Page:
Typically the definition I see for the $Q$ and value functions is $$ Q^\pi(s_t, a_t) = \mathbb{E}_\tau\left[\sum_{t'=t}^T\gamma^{t'-t}r(s_{t'}, a_{t'})\ |\ s_t, a_t\right] \\ V^\pi(s_t) = \mathbb{E}_\tau\left[\sum_{t'=t}^T\gamma^{t'-t}r(s_{t'}, a_{t'})\ |\ s_t\right] $$ where the expectation is taken over trajectories. If $T = \infty$ (that is, in an infinite time horizon), $Q^\pi(s_t, a_t)$ and $V^\pi(s_t)$ do not depend on time. However, for finite time horizons, it seems like they are time dependent: even if $s_2 = s_3$ are the same state, we can have $V^\pi(s_2)\neq V^\pi(s_3)$.

However, I often see people talking about the value and Q-functions as if they aren't dependent on time, irrespective of the value of $T$. For example, when I was learning about policy evaluation, where we fit a function approximator to the value function, the training data we use is $\{(s_t^i, \hat{V}^\pi(s_t^i))\}$ (sampled from a bunch of roll-outs) - this makes it seem like the timestep $t$ is irrelevant: if $s_2^i = s_3^j$, we're expecting the neural network to map both $s_2^i$ and $s_3^j$ to two different values: $\hat{V}^\pi(s_2^i)$ and $\hat{V}^\pi(s_3^j)$. Obviously a function approximator could just fit to the "average" value, but something still seems awry in its formulation.

As other evidence, I often see people write $V^\pi(s)$ for the value function, even in a finite horizon setting, making no mention of the time parameter. In implementations of Q-learning I've seen, the $Q$ function is represented as a 2d-array, not a 3d-array (meaning it's only dependent on the state and the action, not on a timestep).

Can someone help me wrap my head around my misunderstanding? How is it that we can effectively ignore the time parameter? Is is that for large enough $T$, the problem is effectively infinite horizon (since $\gamma^{t'-t}$ becomes so small)?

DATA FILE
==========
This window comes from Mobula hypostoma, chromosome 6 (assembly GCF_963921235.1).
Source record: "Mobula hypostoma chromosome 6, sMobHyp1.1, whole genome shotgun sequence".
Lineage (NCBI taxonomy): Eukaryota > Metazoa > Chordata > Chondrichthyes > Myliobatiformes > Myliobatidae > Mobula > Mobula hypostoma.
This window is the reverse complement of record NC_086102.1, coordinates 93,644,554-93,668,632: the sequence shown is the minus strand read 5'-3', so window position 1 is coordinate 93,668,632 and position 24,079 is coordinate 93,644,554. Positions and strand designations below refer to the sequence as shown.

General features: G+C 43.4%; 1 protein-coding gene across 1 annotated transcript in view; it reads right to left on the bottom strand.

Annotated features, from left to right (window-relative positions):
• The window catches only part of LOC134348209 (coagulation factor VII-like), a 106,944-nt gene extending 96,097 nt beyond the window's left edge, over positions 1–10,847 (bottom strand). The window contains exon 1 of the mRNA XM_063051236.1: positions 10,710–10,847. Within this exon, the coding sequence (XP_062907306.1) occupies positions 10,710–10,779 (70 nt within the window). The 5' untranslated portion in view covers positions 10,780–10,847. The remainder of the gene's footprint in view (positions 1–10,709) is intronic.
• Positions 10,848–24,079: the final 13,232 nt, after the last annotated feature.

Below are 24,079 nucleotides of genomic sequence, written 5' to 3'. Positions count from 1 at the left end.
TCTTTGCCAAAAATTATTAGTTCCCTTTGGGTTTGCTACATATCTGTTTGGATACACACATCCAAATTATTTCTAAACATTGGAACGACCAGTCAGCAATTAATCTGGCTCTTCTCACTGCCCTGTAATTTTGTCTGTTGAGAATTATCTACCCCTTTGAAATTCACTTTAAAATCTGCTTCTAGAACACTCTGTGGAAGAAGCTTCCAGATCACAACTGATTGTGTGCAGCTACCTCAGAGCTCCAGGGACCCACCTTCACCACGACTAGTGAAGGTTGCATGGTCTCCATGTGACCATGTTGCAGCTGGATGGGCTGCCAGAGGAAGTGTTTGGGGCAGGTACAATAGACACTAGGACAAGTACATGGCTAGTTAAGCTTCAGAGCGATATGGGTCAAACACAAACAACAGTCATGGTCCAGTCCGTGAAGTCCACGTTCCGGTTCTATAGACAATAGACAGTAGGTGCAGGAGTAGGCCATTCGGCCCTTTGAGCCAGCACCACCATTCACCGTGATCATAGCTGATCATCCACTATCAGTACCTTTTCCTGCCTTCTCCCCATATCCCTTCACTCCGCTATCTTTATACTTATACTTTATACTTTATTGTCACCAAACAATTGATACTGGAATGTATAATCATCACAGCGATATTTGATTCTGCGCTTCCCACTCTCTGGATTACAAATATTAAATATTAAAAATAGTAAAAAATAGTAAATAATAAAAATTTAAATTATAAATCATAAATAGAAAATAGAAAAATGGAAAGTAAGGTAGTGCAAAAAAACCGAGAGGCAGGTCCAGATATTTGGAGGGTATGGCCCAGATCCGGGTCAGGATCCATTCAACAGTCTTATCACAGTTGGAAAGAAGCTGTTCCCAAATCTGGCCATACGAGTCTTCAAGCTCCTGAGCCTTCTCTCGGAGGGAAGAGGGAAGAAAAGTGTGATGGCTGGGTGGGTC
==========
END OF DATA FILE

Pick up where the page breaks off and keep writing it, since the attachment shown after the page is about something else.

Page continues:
1 Answer 1


An important caveat that you might be missing is the distinction between "finite horizon" and "episodic" setting for you RL problems. In episodic setting there is a set of terminal states that end the episode. In that context, there is also the time $T$ of termination - but $T$ is a random variable that varies from episode to episode. Because of that it is also sometimes called "indefinite-horizon" setting.

The continuing and episodic settings can be unified by adding an "absorbing state", that transitions only to itself and returns zero reward. So all the results for infinite time horizon setting are valid for episodic setting (even when $\gamma=1$).

For more details you can check the Sutton and Barto book, sections 3.3 and 3.4, plus there is a discussion in the "remarks" section after the chapter 3.

As for finite-horizon problems, your reservations are exactly correct. $Q(s,a)$ values at $t = T-1$ would be exactly equal to expected rewards. At $t = T-2$ you'll have to perform 1-step lookahead, etc. effectively "unrolling" the Bellman equation for each time slice.

  • $\begingroup$ Interesting, thanks for clarifying the distinction between finite horizon and episodic! If I understand correctly, most RL problems are episodic in nature, and in this case it's equivalent to the infinite horizon case with an absorbing state, so the Q- and value functions are not dependent on time? I'm still not sure I feel comfortable with the "finite horizon, non-episodic" case - it still seems like the Q- and value functions are time-dependent. Is it that we solve those RL problems using more traditional methods like policy gradient, and only define the Q functions in the episodic case? $\endgroup$ Commented Feb 1, 2023 at 16:38
  • $\begingroup$ @user3002473 yes, I've edited the answer. To clearly see that finite horizon problem is time-dependent you just need to look at state values at the one-step-before-horizon time. In this case the value is just the expected reward, since you don't care what happens next. $\endgroup$
    – Kostya
    Commented Feb 1, 2023 at 18:53
  • $\begingroup$ awesome, thanks so much! (I basically just wanted a sanity check that I wasn't missing something obvious). One final clarification, can you still use Q-learning methods on finite horizon, non-episodic settings, or does it become cumbersome to implement since it's time dependent? $\endgroup$ Commented Feb 1, 2023 at 19:00
  • $\begingroup$ @user3002473 Huh... I wanted to answer "I don't really know", but decided to google a bit, and guess what I've found? arxiv.org/abs/2110.15093 It's recent. $\endgroup$
    – Kostya
    Commented Feb 1, 2023 at 19:10
  • $\begingroup$ interesting! I'll have to revisit that once my fundamentals are a bit more up to snuff. Thanks again for all the help! $\endgroup$ Commented Feb 1, 2023 at 19:23

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